Did that experience influence you and how you share your knowledge with younger musicians?
Definitely. Between what Rich taught me, and the Italian mother in me, if I can help somebody out in some way, I will, because it’s important to give back. I don’t mind sharing what I know about tuning or drumheads or anything. I don’t mind sharing what works for me. I was lucky growing up to be around a lot of cool, older mentors that saw that I was interested in drums and shared a lot of their knowledge with me. They were fascinating. So, when I see somebody who is interested, I go out of my way to help them, to tell them what I know.
What does Nick 13 think about that chapter in your early career?
He loves that I had that kind of experience on the cruise ship and learned how to play swing, Latin, rumba, cha-cha, and jazz. He thrives on that kind of experience and knew that would be an asset for his band and what he wanted to do with Tiger Army and how the band is evolving now. I’m forever grateful for his insight and his trust in me.
I hear you have more than 200 snare drums and over 80 drum kits available for rental through your studio drum rental service.
Yes, and that’s how I make a living when I’m not recording and touring with Tiger Army. I have all kinds of drums for my drum rental business, but that includes three or four of the most popular ones always requested, the ones I call the “usual suspects,” because when people call and they want a certain drum sound, I better have the drums to achieve that sound. When I started, I didn’t have any Gretsch drums. I had heard and read that a lot of guys used Gretsch drums in the studio, and when I got busier and people were asking me do you have this Gretsch kit or that Gretsch kit, I knew I had to buy some Gretsch drums.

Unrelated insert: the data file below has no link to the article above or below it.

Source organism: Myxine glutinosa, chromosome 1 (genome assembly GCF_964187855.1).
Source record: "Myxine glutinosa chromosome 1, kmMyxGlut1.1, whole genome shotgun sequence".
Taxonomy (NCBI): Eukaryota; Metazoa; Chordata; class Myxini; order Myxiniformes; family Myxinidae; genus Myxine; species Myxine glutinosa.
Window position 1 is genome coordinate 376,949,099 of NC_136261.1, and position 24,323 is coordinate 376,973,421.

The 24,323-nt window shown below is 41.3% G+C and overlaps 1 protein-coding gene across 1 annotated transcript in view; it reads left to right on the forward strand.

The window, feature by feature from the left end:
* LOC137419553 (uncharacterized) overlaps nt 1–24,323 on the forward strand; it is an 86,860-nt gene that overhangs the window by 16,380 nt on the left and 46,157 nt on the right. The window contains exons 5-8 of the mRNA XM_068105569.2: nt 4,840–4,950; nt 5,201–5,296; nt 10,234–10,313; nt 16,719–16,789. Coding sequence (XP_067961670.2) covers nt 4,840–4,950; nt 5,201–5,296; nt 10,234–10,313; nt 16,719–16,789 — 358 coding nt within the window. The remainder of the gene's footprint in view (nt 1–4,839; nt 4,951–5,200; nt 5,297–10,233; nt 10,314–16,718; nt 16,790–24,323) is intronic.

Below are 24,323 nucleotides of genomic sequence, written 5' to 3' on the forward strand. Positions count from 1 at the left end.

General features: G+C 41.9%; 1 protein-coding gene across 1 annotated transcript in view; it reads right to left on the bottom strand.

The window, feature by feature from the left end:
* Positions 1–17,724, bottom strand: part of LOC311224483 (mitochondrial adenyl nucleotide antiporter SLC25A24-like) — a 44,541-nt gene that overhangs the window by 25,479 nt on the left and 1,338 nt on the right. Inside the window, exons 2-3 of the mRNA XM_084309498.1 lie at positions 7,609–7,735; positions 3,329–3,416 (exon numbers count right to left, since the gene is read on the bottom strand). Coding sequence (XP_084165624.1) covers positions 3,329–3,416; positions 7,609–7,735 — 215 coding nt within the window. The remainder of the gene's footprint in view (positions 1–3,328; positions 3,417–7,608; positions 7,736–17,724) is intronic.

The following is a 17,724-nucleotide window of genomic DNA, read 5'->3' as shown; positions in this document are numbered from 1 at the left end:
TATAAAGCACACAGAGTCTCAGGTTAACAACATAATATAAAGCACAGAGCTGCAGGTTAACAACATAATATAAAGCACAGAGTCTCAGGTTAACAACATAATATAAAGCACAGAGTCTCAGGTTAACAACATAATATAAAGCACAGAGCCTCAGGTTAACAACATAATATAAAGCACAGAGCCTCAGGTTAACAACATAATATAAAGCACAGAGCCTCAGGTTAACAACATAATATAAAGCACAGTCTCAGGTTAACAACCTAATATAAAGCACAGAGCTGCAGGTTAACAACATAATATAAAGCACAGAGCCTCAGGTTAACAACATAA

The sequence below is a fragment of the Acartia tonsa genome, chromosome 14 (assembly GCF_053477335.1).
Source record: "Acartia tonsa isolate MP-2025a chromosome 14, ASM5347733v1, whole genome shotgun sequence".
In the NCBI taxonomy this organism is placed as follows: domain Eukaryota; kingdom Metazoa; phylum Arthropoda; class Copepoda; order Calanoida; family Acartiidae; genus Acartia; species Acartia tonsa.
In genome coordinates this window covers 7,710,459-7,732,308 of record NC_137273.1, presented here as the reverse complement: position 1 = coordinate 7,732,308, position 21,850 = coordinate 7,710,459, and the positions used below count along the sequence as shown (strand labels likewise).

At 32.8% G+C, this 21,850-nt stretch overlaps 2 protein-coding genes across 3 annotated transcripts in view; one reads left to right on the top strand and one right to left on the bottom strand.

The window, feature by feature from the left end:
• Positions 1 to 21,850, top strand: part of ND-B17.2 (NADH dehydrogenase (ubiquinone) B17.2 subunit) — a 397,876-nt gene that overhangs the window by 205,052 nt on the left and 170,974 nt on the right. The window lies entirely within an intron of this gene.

I read that you have not one, but two 1958 Anniversary Sparkle Gretsch Round Badge drumkits.
I do and they’re really special. It was definitely a case of being in the right place at the right time. I realized with Nick 13’s sound and how the band was evolving and not necessarily as hard or aggressive as it was, and being more musical with the rumbas and the punk rock beat, and the bossa novas and the punk rock beat, and this combo stuff, that I thought, gosh, I’m missing this 50s round badge era sound of Gretsch.
I stumbled into Professional Drum Shop in Hollywood and there was a 9×13”/16×16”/14×20” 1958 Anniversary Sparkle kit for sale. And I asked Jerry Keyawa, who’s one of the owners and has worked there over 50 years and knows vintage drums, what’s wrong with it and he said there’s nothing wrong with it. I trust Jerry, so, I bought that kit. And what’s crazy is literally a month later, I walked into Pro Drum again and there’s another ’58 Anniversary Sparkle kit with a 22” kick drum, a 9×13”/16×16”/14×22”, and I said what’s up with this and what’s wrong with it? And it was another Anniversary Sparkle kit from the same guy that owned my first kit, so I bought that one too. And now I have two of these round badge 1958 Anniversary Sparkle kits with two kick drum size options. I’m so fortunate to have them to record with in Tiger Army, as well as providing them to somebody who wants to record with them. Those drums are so musical; they’re really fantastic for how old they are. And, for as small as the bass drums are, they are definitely NOT lacking in the punch and low end!